SUPREME COURT OF NEW YORK, APPELLATE DIVISION, THIRD DEPARTMENT
October 20, 1969
IN THE MATTER OF THE CLAIM OF ELOISE HINDS, APPELLANT,
WESTERN UNION TELEGRAPH COMPANY, RESPONDENT. WORKMEN'S COMPENSATION BOARD, RESPONDENT
Staley, Jr., J. Herlihy, P. J., Reynolds, Staley, Jr., Greenblott and Cooke, JJ., concur in memorandum by Staley, Jr., J.
Appeal by claimant from a decision of the Workmen's Compensation Board, filed February 14, 1968, which held that subsequent to April 24, 1967 there was no further causally related disability. Claimant, a night clerk in a telegraph office, was assaulted by two men on July 1, 1956 just after she had made a bank deposit in a night deposit box. The medical evidence indicates that claimant previously suffered anxiety neuroses with depression and phobia, and that this occurrence aggravated her condition. Causal relationship was established. Claimant stopped work on August 10, 1956. She worked from December 7, 1956 to January 24, 1957 with eight days lost time and has not worked since. Awards subsequent to January 24, 1957 were made at $27.16 reduced earnings with this rate being tentative after September 27, 1966. On June 22, 1967 a Referee, after a hearing, determined that "on the weight of the believable and probative testimony that claimant has no further causally related condition or disability." The case was then closed. On January 4, 1968 the board affirmed the Referee's decision stating that "Upon review of the entire record, the board finds on the credible evidence and on the weight of the probative medical evidence that subsequent to April 24, 1967 there is no further causally related disability." Appellant contends that there is no substantial evidence to support the board's determination. Although claimant's medical experts testified to a continuing causally related disability, their testimony was based to a great degree upon their acceptance of claimant's complaints which consisted of headaches, difficulty in breathing, fear of trains and buses, and fear of walking alone on the streets. Claimant's testimony that "I never get in trains or buses by myself" and that she was afraid of people on the street was to a great extent refuted by the testimony of two private detectives who testified as to her activities on October 6, 1966 and October 24, 1966. The employer's medical expert who had seen the claimant in consultation five times between January 27, 1958 and November 8, 1966, and viewed the films, testified that there was no remaining causally related disability. "The weight to be given respective medical opinion evidence of causation and continuing disability was for the board's determination as a question of fact and we may not say as a matter of law that there is no substantial evidence to support the board's findings." (Matter of Weber v. Warren, 17 A.D.2d 888, 889.) Similarly, the question of credibility is solely within the province of the board, and it was not bound as a matter of law to accept the testimony of the claimant. (Matter of Millefiore v. U. S. Cas. Co., 16 A.D.2d 1015; Matter of Duncan v. Trans-World Airlines, 19 A.D.2d 666; Matter of Scarpullo v. Alba Barber Shop, 18 A.D.2d 1122.) The testimony of the private detectives and the motion picture films afforded the board a sufficient basis to reject the testimony of claimant and to minimize the probative effect of the medical testimony based upon her complaints.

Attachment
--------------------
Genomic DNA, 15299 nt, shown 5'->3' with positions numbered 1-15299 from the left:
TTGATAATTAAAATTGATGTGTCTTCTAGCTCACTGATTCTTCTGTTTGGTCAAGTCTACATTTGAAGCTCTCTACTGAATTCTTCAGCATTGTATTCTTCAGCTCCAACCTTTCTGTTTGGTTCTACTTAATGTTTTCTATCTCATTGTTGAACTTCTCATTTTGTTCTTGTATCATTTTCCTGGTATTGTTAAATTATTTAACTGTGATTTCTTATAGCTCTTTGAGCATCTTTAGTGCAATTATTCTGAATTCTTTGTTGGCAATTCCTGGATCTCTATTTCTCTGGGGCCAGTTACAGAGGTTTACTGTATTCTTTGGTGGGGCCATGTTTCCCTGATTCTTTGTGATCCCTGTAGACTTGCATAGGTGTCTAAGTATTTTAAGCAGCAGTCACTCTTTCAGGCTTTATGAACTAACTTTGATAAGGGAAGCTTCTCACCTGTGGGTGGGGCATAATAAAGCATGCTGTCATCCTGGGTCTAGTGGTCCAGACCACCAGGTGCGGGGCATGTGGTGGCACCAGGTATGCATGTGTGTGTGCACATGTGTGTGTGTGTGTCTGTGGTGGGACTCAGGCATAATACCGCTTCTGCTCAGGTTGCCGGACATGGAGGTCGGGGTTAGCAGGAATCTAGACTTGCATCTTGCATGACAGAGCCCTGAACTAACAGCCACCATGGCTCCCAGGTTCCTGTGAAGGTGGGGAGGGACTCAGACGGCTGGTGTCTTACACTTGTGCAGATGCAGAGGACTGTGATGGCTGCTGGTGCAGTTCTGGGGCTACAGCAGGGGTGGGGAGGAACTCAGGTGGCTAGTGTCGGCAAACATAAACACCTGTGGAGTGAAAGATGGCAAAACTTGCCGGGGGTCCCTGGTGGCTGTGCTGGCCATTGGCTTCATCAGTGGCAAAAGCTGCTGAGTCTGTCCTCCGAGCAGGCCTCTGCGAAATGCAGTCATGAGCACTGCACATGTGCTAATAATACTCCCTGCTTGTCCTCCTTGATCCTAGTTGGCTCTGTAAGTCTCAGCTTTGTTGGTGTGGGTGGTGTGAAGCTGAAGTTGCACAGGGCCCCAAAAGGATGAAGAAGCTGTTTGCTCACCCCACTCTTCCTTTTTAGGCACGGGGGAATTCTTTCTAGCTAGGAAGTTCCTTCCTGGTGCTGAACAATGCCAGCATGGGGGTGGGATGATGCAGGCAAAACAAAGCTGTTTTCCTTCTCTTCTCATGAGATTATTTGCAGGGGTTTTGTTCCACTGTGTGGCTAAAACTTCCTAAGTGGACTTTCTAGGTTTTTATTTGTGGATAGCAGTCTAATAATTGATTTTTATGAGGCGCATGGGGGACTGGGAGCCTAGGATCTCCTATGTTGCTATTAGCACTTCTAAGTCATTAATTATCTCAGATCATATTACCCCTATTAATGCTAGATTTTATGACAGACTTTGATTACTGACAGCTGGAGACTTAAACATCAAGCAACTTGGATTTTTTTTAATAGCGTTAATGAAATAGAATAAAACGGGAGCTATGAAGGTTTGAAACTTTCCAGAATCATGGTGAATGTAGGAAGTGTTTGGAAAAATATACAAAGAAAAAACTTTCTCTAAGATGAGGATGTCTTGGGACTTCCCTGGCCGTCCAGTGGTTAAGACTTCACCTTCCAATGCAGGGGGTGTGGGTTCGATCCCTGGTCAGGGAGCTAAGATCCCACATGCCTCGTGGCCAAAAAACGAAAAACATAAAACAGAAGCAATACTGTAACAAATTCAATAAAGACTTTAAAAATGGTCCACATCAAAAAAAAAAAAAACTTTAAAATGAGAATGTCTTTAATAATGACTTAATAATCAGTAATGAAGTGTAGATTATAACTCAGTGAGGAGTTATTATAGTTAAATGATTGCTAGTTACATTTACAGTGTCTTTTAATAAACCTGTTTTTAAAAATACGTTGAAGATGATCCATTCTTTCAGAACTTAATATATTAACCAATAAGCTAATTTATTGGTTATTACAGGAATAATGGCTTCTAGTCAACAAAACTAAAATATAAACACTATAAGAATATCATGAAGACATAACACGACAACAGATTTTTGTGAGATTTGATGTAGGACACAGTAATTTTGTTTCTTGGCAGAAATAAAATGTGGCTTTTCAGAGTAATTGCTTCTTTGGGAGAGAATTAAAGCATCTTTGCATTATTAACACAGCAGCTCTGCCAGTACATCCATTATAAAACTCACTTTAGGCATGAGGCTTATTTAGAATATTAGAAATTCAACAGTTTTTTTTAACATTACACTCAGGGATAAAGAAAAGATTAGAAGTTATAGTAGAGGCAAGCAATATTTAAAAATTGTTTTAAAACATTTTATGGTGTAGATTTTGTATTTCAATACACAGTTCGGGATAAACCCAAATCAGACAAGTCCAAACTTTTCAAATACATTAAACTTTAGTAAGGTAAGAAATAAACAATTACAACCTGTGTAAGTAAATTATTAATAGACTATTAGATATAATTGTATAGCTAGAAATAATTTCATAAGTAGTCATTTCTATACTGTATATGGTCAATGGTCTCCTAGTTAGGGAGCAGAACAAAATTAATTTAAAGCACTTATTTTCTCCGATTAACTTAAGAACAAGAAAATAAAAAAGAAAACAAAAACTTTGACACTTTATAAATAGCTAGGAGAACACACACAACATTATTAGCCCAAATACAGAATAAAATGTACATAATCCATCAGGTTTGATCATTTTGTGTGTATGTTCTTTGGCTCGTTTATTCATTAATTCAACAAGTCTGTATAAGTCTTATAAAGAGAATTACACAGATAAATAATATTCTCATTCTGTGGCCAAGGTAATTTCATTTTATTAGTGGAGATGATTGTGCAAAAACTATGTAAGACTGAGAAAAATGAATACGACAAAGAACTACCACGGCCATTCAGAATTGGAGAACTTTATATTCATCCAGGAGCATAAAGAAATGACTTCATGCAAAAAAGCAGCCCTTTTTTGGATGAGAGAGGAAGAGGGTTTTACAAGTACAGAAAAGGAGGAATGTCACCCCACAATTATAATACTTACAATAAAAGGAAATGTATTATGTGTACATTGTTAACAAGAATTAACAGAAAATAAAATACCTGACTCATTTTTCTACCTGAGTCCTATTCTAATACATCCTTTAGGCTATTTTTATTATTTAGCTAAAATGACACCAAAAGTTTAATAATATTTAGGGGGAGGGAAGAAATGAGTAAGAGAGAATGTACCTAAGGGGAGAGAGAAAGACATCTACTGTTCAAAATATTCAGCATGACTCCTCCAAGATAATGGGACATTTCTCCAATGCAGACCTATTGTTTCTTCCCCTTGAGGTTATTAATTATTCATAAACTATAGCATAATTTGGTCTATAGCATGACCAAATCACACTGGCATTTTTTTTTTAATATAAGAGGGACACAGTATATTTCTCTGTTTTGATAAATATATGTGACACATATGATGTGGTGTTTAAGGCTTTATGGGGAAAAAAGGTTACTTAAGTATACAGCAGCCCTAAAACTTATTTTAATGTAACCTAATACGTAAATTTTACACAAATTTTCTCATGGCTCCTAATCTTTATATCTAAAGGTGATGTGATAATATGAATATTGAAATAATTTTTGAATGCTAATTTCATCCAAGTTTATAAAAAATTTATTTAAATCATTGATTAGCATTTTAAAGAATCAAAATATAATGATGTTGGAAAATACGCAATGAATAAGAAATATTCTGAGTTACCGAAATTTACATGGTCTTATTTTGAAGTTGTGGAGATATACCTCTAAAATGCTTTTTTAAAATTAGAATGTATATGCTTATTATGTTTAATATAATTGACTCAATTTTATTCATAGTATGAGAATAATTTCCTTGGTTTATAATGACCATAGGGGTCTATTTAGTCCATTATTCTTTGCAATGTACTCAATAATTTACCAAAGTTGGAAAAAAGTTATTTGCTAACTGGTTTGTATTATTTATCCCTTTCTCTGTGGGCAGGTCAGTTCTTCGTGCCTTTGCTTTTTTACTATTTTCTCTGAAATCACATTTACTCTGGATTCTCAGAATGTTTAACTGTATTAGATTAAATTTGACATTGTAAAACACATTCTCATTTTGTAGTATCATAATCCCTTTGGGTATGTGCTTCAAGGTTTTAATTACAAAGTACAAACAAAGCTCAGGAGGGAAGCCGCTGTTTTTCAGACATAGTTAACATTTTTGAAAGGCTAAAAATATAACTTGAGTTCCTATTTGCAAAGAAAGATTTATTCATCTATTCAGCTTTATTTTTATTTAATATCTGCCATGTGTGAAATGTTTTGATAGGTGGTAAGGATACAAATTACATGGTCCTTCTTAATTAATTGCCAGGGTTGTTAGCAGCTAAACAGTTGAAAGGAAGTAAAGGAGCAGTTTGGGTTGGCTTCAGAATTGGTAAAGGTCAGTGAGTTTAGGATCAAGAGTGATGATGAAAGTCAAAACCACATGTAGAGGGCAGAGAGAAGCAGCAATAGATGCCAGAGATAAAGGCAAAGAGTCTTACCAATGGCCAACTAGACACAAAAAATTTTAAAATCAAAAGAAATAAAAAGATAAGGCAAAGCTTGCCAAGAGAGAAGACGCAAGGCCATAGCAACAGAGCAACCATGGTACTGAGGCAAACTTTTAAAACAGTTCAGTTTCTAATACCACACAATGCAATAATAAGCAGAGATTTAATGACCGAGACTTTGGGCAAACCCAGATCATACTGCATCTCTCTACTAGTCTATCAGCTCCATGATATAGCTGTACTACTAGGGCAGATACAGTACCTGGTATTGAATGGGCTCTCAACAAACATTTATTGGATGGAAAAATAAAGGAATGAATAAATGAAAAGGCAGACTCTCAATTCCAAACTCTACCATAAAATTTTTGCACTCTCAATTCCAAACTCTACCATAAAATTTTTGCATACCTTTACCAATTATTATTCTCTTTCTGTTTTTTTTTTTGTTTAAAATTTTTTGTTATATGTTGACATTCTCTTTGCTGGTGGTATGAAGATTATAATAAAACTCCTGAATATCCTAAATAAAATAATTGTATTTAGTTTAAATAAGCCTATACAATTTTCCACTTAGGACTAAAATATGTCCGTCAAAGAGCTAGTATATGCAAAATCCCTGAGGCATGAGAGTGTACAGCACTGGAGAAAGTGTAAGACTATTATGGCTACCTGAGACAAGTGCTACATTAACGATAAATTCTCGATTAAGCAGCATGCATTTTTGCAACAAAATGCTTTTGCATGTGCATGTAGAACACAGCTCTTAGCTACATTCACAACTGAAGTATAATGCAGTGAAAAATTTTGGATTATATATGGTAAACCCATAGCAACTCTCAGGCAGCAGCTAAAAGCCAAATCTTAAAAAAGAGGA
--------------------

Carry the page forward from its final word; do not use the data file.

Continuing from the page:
Decision affirmed, without costs.
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